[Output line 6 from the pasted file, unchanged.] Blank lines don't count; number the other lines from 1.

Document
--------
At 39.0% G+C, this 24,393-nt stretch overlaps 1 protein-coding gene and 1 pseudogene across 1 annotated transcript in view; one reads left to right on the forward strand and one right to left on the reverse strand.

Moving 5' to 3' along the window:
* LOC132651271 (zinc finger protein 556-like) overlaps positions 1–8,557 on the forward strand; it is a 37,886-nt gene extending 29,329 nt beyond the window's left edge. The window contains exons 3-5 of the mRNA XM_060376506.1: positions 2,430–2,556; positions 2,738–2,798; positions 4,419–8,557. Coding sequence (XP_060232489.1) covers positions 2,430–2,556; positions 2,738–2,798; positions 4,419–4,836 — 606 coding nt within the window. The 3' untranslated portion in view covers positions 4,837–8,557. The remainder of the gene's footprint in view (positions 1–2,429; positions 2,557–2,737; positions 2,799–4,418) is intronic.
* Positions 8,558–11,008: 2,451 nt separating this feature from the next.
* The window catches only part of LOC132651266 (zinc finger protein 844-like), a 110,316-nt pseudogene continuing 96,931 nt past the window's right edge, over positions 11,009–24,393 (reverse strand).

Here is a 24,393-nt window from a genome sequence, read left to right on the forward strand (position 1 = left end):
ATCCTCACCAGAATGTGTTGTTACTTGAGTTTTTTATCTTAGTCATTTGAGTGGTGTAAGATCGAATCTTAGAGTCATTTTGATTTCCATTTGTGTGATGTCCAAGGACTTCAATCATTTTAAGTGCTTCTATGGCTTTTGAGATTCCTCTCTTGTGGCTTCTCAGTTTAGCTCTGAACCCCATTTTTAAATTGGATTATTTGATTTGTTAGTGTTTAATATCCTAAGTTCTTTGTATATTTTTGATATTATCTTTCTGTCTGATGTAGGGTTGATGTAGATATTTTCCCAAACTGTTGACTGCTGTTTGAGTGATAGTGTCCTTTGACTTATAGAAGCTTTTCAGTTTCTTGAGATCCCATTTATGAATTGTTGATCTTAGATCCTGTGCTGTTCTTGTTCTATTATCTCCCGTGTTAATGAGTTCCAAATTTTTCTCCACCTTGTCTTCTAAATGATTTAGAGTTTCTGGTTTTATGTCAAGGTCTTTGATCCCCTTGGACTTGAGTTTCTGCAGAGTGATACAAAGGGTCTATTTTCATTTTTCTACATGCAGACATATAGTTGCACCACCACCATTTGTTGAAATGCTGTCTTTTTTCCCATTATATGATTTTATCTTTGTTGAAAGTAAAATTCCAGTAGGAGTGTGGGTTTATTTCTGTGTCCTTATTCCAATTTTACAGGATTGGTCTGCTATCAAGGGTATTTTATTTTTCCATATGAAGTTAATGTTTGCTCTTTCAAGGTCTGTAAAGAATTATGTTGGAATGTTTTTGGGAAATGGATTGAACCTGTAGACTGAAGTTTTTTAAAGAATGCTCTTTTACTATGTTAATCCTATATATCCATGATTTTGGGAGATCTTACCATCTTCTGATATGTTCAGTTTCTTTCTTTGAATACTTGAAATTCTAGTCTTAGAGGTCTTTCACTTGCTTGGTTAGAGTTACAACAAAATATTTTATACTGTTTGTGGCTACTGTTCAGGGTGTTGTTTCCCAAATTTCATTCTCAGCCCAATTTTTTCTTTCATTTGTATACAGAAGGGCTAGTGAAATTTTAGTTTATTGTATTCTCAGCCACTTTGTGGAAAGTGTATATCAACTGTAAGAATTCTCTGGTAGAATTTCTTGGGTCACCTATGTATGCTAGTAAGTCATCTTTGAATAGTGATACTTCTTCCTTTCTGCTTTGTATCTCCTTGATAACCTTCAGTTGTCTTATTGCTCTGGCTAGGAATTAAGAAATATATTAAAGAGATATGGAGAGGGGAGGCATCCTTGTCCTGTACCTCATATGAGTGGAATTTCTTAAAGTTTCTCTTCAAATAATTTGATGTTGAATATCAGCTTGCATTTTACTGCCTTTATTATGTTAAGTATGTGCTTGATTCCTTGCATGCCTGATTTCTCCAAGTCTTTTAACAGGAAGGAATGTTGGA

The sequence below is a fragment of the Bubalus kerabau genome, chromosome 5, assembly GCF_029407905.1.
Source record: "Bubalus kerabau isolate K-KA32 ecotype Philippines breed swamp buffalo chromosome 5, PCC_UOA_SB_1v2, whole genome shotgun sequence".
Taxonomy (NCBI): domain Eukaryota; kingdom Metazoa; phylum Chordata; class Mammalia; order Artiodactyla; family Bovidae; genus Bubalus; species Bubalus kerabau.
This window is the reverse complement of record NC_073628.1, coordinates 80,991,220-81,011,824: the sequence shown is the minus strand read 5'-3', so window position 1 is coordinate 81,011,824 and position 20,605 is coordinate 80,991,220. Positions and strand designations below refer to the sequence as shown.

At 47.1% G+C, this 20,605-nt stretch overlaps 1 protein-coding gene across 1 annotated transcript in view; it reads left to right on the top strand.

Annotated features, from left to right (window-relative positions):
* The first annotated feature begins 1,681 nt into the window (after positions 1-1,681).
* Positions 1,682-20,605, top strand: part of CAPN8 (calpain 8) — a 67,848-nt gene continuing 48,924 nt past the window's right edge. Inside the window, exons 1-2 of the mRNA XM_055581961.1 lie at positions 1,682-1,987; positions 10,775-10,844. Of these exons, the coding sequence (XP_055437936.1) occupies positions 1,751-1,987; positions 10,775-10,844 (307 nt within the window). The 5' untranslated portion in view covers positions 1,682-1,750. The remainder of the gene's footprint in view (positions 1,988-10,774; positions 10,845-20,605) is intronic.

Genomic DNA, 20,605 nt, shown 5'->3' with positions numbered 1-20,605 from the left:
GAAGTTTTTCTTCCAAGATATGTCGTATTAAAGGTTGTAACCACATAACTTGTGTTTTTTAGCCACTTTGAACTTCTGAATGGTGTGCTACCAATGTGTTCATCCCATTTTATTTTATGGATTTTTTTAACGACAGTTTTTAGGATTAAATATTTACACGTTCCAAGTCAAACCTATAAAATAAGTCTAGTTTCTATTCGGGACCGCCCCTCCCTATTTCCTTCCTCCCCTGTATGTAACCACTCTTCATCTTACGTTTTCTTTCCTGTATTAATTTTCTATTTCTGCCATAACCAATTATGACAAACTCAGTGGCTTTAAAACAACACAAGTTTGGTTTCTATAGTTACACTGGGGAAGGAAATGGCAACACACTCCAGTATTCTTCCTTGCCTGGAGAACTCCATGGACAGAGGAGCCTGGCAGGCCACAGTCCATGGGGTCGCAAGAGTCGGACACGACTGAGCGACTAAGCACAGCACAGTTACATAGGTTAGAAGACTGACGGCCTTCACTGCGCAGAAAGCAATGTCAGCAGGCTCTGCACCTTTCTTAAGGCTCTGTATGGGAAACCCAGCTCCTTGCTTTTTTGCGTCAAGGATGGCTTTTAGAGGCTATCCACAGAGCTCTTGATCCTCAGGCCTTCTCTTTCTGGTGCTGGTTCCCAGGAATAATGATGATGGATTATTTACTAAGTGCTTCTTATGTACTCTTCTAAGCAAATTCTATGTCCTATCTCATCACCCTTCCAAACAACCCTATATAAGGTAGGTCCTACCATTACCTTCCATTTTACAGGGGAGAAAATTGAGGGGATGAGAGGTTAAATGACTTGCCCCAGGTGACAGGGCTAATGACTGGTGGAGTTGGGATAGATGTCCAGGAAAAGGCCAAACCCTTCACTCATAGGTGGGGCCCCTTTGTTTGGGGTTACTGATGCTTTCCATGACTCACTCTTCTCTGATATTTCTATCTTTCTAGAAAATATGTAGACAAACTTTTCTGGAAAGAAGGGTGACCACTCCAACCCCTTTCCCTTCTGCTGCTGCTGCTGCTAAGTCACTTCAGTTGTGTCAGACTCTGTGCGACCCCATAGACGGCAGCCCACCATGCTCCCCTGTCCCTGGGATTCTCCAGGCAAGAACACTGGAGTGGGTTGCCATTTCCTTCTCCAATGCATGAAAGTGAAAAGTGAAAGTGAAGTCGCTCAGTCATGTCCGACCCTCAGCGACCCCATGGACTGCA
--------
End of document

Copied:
Here is a 24,393-nt window from a genome sequence, read left to right on the forward strand (position 1 = left end):